President Barack Obama said on Friday that regulatory oversight of the country's banks might now be erring too much on the side of caution, potentially hindering the flow of credit to small businesses.
The Supreme Court has handed lobbyists a new weapon. A lobbyist can now tell any elected official: if you vote wrong, my company, labor union or interest group will spend unlimited sums explicitly advertising against your re-election.
With the possible collapse of the Congressional health care effort, health insurers might seem to have reason to celebrate. The legislation threatened to remake much of their business, with the prospect of burdensome government regulation and less profit from selling coverage to individuals and small businesses. The New York Times reports.
President Obama wants to cut down to size those too-big-to-fail banks. But his vow on Thursday to rewrite the rules of Wall Street left many questions unanswered, the New York Times reports, including the big one: Would this really prevent another financial crisis?
President Obama's crackdown on big banks could slow the economic recovery and spark a major selloff in stocks, some experts said.
The Supreme Court struck down Thursday long-standing limits on corporate spending in U.S. political campaigns, such as this year's congressional races and the 2012 presidential contest.
The banking industry has unfairly come into the crosshairs of both the public and politicians, former Bear Stearns CEO Alan "Ace" Greenberg said.
Introducing legislation separating investment banks from commercial banks would be a "boon" for shareholders, despite banks' opposition, Richard Bove, banking analyst at Rochdale Securities, told CNBC Thursday.
The bigger upshot from the Massachusetts vote is this: Maybe we weren't repudiating 30 years of Reagan-style, less-is-better government when we elected Barack Obama president. Maybe we voted for the man because we liked him—and now we're realizing we DON'T like his policies.
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President Barack Obama on Wednesday ordered a new crackdown on federal contractors who don't pay their taxes.
President Obama and his Democratic Party have declined considerably in popularity in the year since he took office, weighed down by public discontent over the economy and the health care debate in Congress, according to a new NBC News/Wall Street Journal poll.
The US Supreme Court on Tuesday refused to order immediate closure of shipping locks near Chicago to prevent Asian carp from infesting the Great Lakes. The court rejected a request by Michigan for a preliminary injunction to close the locks temporarily while a long-term solution is sought to the threatened invasion by the ravenous fish.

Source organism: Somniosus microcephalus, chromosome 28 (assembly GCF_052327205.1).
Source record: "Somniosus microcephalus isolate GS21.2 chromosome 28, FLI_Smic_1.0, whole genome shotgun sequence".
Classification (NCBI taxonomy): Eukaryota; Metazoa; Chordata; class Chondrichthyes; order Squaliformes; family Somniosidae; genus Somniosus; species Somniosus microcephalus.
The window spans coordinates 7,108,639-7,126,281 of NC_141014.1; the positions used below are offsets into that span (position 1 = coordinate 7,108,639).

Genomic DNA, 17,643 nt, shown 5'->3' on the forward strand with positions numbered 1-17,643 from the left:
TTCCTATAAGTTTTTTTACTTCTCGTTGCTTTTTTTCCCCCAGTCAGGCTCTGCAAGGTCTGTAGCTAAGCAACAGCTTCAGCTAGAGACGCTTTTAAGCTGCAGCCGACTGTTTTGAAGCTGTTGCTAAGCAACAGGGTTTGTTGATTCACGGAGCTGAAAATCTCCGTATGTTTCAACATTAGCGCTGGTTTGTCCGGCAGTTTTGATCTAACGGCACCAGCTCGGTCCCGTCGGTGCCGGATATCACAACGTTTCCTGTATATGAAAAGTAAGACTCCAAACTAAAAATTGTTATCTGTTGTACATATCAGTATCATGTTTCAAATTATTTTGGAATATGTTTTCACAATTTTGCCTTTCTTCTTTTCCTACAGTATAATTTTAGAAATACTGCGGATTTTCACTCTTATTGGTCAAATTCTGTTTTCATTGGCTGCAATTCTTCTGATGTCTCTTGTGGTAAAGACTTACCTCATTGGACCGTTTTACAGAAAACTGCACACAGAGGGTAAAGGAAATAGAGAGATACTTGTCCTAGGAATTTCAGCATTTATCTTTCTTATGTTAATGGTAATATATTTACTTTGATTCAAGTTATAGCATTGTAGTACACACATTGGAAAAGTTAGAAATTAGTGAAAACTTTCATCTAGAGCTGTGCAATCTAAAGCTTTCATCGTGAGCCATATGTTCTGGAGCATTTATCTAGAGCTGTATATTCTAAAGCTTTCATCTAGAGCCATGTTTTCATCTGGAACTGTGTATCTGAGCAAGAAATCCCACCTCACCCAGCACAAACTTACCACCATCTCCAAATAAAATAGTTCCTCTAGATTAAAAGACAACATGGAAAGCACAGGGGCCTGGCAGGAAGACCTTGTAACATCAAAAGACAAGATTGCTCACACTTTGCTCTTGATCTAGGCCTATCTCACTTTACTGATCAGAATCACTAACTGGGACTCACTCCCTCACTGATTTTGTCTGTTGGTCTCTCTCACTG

This weekend, Democrats are struggling to hang on to a seat held by Mr. Kennedy for 46 years in one of the most enthusiastically Democratic states in the country. Conservatives are enjoying a grass-roots resurgence, and Republicans are talking about taking back the House in November.
Senate banking negotiators are discussing plans that could significantly weaken - or even jettison - President Barack Obama's proposed independent consumer finance agency.
President Obama's proposed bank tax will not damage the economy and is a fair way to reimburse taxpayers for the Wall Street bailout, Treasury Secretary Timothy Geithner told CNBC.
Striving to close the deal on health care, President Barack Obama planned a trip to Capitol Hill on Thursday to urge rank-and-file House Democrats to yield on key issues still standing in the way.
Should someone in Idaho or Nevada have significantly different health care coverage from someone in Massachusetts? That, essentially, is one of the biggest questions Congress will be wrestling with as it tries to meld House and Senate bills into a single law to revamp the nation’s health care system.
Health care reform is "hanging on by a thread," and one or two votes could determine the outcome of the heavily-debated bill, Democratic Senator Chris Dodd told CNBC Monday.
Tax inspectors had already been increasing their focus on multinational businesses, specifically taking aim at an arcane area of international accounting called transfer pricing. Such scrutiny is intensifying, according to tax experts, as governments seek ways to close their growing budget deficits.